MAGIC HOUR - THEATER MURAL ART
Meg Saligman | Mural Artist
“And while her works reference the great mural artists of the past, she also embraces current technologies and methods by using computer programs in the design and execution of her paintings.” Stephanie Taylor, NMSU art gallery interim director
New Mexico State University, Las Cruces, NM
Heckendorn Shiles Architects assisted Mural Artist Meg Saligman with architectural planning required for the design and install of her competition-winning mural at a new theater for New Mexico State University. “Magic Hour” is a 1,500 square feet, three dimensional mural painted on concave ceiling planes, narrating the colors and history of New Mexico and the cultural heritage of dance performance.
Custom designed and constructed light fixtures, along with a hoist system, are integrated into the artwork so that the light sculptures emerge from the painted theater ceiling, raising and lowering just as the rising and setting sun over New Mexico.
The unique lighting hoist system, that undulates as the sun rises and sets, was specifically designed to allow for the fixtures to raise to maximum clearance height for optimal lighting requirements during performances.
Art design, fabrication and installation of “Magic Hour” commenced after the base design for the Theater had been completed and construction was underway. The entire mural design - both artistic and architectural - compliments and heightens the theater experience.
Extensive Design and Modeling
HSA designed the system to eliminate impediments to the mural features and installation. Careful modeling of theater light beam projection, hydraulic spray of side-wall sprinklers, maintenance clearances of the electric hoists utilized to raise and lower the light fixtures, and three dimensional surface ‘penetrations’ such as sprinklers, hoist cables and structural catwalk supports, was necessary for the Art Project Team to adequately coordinate with the construction underway and to procure permitting approvals from various regulatory agencies in New Mexico.
The movable fixtures are integrated into the control system of the theater. They can be positioned to clear sight lines for the theater lighting, creating a dramatic and dynamic space for theater patrons.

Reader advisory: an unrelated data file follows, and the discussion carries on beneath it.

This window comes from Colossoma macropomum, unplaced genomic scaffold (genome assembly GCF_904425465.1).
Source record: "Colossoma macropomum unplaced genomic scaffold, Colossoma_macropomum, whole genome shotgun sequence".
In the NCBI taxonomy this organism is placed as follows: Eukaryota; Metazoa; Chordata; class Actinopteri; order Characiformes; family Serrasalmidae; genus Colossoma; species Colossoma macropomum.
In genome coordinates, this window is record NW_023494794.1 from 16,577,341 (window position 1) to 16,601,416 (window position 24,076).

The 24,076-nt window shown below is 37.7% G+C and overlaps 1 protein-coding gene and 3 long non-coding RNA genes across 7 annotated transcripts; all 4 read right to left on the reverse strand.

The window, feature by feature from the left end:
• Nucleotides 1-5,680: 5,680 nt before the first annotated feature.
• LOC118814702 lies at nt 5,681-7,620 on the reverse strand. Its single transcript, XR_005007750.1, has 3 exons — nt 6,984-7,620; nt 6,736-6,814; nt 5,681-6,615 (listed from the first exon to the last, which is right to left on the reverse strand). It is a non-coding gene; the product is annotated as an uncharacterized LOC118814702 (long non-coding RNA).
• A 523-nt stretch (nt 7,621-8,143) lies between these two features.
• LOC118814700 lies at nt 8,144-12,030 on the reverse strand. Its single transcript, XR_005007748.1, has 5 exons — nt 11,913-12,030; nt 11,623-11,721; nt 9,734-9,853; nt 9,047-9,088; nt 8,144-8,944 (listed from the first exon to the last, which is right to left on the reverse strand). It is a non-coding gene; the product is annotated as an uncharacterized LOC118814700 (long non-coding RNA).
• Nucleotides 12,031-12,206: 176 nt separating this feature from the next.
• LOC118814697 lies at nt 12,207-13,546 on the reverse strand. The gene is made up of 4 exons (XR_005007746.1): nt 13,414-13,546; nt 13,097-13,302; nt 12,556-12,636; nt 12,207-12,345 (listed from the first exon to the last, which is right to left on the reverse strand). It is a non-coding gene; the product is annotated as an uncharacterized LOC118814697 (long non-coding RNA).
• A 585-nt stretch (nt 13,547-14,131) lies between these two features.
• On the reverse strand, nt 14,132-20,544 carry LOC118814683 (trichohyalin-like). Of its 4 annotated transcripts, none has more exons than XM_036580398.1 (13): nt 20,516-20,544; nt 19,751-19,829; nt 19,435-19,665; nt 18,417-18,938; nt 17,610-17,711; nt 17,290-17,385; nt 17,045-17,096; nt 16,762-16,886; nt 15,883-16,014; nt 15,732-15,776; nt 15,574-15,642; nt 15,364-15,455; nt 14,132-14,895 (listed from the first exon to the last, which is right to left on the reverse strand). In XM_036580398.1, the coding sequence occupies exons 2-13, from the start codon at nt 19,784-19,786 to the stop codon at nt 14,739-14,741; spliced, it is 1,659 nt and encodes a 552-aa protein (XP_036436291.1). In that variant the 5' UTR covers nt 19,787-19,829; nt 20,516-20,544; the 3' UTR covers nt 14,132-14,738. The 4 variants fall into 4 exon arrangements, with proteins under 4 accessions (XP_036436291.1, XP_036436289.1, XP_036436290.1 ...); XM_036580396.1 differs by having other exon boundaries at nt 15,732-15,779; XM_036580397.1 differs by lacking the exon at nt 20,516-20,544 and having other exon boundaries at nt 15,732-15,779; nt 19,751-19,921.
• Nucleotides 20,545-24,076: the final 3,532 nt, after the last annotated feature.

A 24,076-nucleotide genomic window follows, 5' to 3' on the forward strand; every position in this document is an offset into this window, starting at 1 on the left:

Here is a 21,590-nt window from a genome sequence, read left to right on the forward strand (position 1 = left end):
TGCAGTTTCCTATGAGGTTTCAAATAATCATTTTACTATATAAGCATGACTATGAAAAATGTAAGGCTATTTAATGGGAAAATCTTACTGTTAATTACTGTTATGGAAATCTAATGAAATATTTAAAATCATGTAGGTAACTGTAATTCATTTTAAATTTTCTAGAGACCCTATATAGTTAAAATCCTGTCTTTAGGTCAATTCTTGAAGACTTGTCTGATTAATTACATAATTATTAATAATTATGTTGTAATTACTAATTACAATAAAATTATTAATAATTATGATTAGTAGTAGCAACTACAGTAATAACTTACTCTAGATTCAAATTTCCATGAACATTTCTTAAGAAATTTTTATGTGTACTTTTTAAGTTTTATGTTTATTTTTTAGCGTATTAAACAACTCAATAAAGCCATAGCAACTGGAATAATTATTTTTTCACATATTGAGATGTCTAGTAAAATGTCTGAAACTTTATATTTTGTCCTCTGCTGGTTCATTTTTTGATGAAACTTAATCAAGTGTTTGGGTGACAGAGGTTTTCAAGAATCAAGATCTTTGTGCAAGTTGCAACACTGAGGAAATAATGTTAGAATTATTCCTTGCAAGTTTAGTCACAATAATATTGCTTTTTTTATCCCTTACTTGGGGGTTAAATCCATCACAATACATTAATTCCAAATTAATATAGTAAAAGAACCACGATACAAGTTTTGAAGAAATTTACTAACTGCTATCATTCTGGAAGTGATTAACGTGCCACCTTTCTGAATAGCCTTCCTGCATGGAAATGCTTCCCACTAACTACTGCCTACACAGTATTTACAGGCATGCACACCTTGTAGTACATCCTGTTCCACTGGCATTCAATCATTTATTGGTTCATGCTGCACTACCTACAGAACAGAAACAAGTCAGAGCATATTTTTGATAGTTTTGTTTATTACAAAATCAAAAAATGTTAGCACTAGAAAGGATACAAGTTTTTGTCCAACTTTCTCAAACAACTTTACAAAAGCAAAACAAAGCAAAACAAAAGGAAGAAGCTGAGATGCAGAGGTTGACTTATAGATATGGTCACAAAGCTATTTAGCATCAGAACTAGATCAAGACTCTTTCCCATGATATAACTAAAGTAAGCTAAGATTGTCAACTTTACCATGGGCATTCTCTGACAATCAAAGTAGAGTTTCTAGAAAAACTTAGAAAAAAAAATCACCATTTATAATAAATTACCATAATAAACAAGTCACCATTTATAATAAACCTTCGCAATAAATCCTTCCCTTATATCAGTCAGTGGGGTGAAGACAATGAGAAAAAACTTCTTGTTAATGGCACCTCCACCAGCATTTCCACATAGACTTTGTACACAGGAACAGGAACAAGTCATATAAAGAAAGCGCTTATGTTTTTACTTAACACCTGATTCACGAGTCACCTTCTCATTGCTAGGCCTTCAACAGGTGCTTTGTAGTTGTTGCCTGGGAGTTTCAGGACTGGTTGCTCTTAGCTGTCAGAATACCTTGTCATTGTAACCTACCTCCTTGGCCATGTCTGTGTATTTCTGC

Geography and Construction
Geographic locations of project collaborators increased challenges to the realization of the project. The entire Art Project Team of artist, architectural coordinator, lighting design and fabricator, all are situated in the Greater Philadelphia area. The project site and construction team were local in New Mexico; the theater design architect was a NYC firm; structural and electrical/mechanical engineers were based in Connecticut and Texas; the hoist system design and fabricator was based in Wisconsin, and the theater consultant was in California. The geography of the various team members required meticulous communication and a unique level of trust.
Technology and Communication
Extensive design modeling, documentation and communication allowed the painting of the mural to occur in Philadelphia by one team with final seamless installation in New Mexico by the overall construction team.
The mural is illuminated with eight custom silk pendant lights. The light fixtures are programmed with the house lights to be lowered before and after performances and during intermission, making the artwork part of the experience for theatergoers.
The mural’s fusion of canvas and technology renders the building itself as an extension of the stage productions; it is the constant performance art within the Theater, creating a bit of magic by channeling art and architecture together - what is real, what is sculpture, what is paint? Does the ceiling curve or is it an illusion? The abstract depiction of the rising and setting sun, the colors of the desert, the visual history of local tradition “performs” above stage and seating.
Art and Architecture
The entire mural design - both artistic and architectural - compliments and heightens the theater experience.